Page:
When Megan Williams arrived at Seymour High School as a wide-eyed freshman, the last thing on her mind was hooking up with the club powerlifting team.
"I didn't even know we had a club here," she said with a laugh. "I didn't know anything about it at all."
Four seasons of heavy lifting later, Williams is inviting you to hoist a four-ounce brat in her honor.
The 18-year-old is looking to raise some serious dough so she can compete in the World Sub-Juniors and Juniors Powerlifting Championships on Sept. 4-8 in La Garde, France.
How much are we talking? Try roughly $3,000 — cash Williams will try to earn by seeking donations from local businesses and through fund-raisers like a scheduled brat fry in front of Don's Quality Market in Seymour on July 19-20.
Granted, it's going to take a pile of Johnsonvilles to put a dent in that $3,000 price tag. But raising a few grand over the summer months should be a breeze compared to the amount of iron Williams will raise inside the weight room as she continues to prepare for world competition.
She found out in mid-May she had been selected to compete on the United States Junior squad, becoming the first Seymour powerlifter — boy or girl — to qualify for the world meet.
"I'm very, very surprised," said Williams, who lives in Black Creek and graduated from Seymour in May. "It was like a huge goal of mine to make it (to worlds), but I didn't think it would be this year. I thought I would have to work for it more."
Then again, this weightlifting stuff has proven to be easier than she thought.
Williams decided to give the sport a try as a freshman at the urging of Thunder coach Dave Bauer, who saw something in Williams that she didn't see in herself.
"He thought I'd be good at it," she said. "I was pretty doubtful, actually."
Nowadays, Williams is as cool as a fighter pilot. After all, she hasn't placed lower than third in any competition and capped a stellar four-year high school career by capturing the 114-pound state championship in early March with a total lift of 705 pounds. The total is determined by combining her top showings in the bench press, squat and dead lift.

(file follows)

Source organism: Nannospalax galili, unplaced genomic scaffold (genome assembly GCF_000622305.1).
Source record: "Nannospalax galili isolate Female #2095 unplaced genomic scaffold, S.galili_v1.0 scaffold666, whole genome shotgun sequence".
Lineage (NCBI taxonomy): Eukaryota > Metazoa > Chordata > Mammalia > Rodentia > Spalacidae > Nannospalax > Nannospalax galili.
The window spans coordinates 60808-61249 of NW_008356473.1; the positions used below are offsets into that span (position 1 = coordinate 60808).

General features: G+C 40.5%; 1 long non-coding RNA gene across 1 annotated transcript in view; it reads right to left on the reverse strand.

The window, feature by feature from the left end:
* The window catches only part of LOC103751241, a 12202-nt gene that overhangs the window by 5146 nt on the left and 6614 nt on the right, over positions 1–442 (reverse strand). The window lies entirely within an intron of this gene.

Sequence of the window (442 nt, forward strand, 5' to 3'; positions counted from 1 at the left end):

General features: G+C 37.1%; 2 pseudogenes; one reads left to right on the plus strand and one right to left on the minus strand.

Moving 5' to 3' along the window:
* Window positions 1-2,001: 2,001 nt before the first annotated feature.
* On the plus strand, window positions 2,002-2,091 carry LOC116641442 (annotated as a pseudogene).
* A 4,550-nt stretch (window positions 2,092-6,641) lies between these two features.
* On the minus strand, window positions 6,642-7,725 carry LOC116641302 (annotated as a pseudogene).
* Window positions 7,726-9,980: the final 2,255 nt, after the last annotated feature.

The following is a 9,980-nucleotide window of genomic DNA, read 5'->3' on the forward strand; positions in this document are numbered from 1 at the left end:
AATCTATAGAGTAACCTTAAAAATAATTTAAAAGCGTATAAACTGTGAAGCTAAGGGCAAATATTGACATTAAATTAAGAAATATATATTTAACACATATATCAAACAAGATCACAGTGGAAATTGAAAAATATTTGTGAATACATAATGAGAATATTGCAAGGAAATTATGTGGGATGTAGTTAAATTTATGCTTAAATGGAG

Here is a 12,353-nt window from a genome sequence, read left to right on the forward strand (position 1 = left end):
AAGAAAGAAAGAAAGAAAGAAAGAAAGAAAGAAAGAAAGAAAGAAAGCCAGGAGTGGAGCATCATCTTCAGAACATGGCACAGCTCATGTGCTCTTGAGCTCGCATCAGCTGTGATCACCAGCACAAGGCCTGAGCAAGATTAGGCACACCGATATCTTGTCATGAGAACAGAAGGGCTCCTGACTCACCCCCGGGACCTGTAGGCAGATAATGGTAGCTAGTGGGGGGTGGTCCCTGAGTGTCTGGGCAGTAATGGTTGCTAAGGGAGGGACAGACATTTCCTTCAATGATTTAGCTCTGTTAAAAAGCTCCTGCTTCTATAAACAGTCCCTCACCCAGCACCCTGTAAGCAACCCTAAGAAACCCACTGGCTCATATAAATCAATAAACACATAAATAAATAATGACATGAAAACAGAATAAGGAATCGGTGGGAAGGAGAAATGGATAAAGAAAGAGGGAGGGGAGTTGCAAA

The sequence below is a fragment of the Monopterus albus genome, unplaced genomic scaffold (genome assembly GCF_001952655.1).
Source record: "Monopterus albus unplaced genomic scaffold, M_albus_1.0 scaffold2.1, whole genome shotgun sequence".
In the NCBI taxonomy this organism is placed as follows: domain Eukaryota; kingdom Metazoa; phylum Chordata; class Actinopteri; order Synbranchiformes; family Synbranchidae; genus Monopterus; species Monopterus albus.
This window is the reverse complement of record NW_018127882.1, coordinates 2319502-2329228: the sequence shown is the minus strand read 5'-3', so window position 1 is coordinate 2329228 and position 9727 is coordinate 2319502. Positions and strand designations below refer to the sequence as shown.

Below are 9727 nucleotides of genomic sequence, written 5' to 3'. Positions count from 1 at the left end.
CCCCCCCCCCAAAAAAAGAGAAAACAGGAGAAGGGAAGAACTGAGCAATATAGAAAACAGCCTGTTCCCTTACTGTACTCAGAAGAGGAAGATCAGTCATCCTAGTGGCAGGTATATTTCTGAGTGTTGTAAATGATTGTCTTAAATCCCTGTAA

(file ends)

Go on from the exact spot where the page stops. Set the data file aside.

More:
"Right off the bat, I just started doing really well at meets," said Williams, who plans on attending the University of Wisconsin-Stevens Point this fall. "I just kind of found out that I actually might go somewhere if I work at it. After winning state, I felt really good."
Not as good as when she read that e-mail telling her she would be competing for the United States at the world meet.
Williams advanced after putting up a personal-best 710 pounds (154 bench, 275 squat and 281 dead lift) during the national meet in March at Alexandria, La. That was second behind a 16-year-old in the 114-pound weight class, but best among the 19- to 23-year-old age group she will be competing at in worlds.
According to Williams, athletes at national competitions compete in weight classes, whereas the world meet also divides participants into age groups. Williams said she didn't compete in two other national meets, but neither saw her 710-pound total eclipsed in the 19-23 age bracket.
"My biggest goal would be placing in the top three," Williams said of the world meet. "At least top five is what I'd really like to do."
She's also hoping to soak up the experience. La Garde is located in southern France, far from the hustle and bustle of Paris and not too far from the Mediterranean Sea.
Cool stuff for a kid who has yet to venture outside of Uncle Sam's reach.
"I've never even seen an ocean before," Williams said. "That would be interesting. And I'm excited to see the small villages. People ask if I'm going to Paris, but I'm really excited about being in a rich culture where it's not so touristy."
But plenty of hard work remains between now and then.
There's the continued training, which includes workouts about four days a week. Some of those include sessions with the Neenah lifters since the Rockets are well-versed in sending athletes to the world meet.
"They've been really helping me out a lot," Williams said. "Just how to prepare, what to expect. I'm sure I'll get a lot more nervous because of not having experience at this level and not knowing what will happen."
Then there's the fund-raising, which Williams said has just gotten under way. She's also hoping to defray some of the cost through her gig as a lifeguard and swimming instructor at the Seymour High School pool.
"I think it's a huge confidence builder," Williams said, reminding herself what she truly loves about powerlifting and all that goes into it. "You can see yourself improve and see yourself getting better. And in other sports, there's so much rivalry and head to head competition.
"In powerlifting, there's obviously competition and you want to do good, but people really are respected and help each other out, even if they're from another team."
Sounds like a great reason to wolf down a brat or two.
Women in Sports is a twice-a-month column featuring women athletes in or from the Fox Cities. Ideas for future columns can be submitted to Brett Christopherson at email@example.com.